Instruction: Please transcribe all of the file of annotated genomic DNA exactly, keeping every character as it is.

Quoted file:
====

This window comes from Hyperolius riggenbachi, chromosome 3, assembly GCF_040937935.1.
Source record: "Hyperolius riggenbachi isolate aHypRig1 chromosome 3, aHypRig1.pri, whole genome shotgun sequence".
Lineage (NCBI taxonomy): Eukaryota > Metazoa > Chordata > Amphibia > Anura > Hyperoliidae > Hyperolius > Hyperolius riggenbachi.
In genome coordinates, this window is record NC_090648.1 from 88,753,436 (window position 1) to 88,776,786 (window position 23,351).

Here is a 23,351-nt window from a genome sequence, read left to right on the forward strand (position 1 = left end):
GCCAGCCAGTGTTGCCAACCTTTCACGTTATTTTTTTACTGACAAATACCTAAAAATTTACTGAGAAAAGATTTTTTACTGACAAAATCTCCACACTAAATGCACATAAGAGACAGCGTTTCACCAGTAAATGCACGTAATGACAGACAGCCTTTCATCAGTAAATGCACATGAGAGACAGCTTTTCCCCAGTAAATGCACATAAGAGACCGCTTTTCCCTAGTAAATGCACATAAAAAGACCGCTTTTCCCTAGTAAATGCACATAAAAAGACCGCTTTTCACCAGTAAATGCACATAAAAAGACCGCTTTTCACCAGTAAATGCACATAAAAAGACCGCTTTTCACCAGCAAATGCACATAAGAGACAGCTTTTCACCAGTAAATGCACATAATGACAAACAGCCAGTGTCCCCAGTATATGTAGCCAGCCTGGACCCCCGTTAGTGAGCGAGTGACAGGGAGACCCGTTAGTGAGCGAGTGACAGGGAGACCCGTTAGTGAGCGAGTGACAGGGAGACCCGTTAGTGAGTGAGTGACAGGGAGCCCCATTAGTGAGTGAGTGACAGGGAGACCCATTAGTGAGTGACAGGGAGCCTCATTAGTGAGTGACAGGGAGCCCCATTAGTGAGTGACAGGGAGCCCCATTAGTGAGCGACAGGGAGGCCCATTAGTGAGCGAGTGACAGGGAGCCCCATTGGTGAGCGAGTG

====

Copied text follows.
This window comes from Hyperolius riggenbachi, chromosome 3, assembly GCF_040937935.1.
Source record: "Hyperolius riggenbachi isolate aHypRig1 chromosome 3, aHypRig1.pri, whole genome shotgun sequence".
Lineage (NCBI taxonomy): Eukaryota > Metazoa > Chordata > Amphibia > Anura > Hyperoliidae > Hyperolius > Hyperolius riggenbachi.
In genome coordinates, this window is record NC_090648.1 from 88,753,436 (window position 1) to 88,776,786 (window position 23,351).

Here is a 23,351-nt window from a genome sequence, read left to right on the forward strand (position 1 = left end):
GCCAGCCAGTGTTGCCAACCTTTCACGTTATTTTTTTACTGACAAATACCTAAAAATTTACTGAGAAAAGATTTTTTACTGACAAAATCTCCACACTAAATGCACATAAGAGACAGCGTTTCACCAGTAAATGCACGTAATGACAGACAGCCTTTCATCAGTAAATGCACATGAGAGACAGCTTTTCCCCAGTAAATGCACATAAGAGACCGCTTTTCCCTAGTAAATGCACATAAAAAGACCGCTTTTCCCTAGTAAATGCACATAAAAAGACCGCTTTTCACCAGTAAATGCACATAAAAAGACCGCTTTTCACCAGTAAATGCACATAAAAAGACCGCTTTTCACCAGCAAATGCACATAAGAGACAGCTTTTCACCAGTAAATGCACATAATGACAAACAGCCAGTGTCCCCAGTATATGTAGCCAGCCTGGACCCCCGTTAGTGAGCGAGTGACAGGGAGACCCGTTAGTGAGCGAGTGACAGGGAGACCCGTTAGTGAGCGAGTGACAGGGAGACCCGTTAGTGAGTGAGTGACAGGGAGCCCCATTAGTGAGTGAGTGACAGGGAGACCCATTAGTGAGTGACAGGGAGCCTCATTAGTGAGTGACAGGGAGCCCCATTAGTGAGTGACAGGGAGCCCCATTAGTGAGCGACAGGGAGGCCCATTAGTGAGCGAGTGACAGGGAGCCCCATTGGTGAGCGAGTG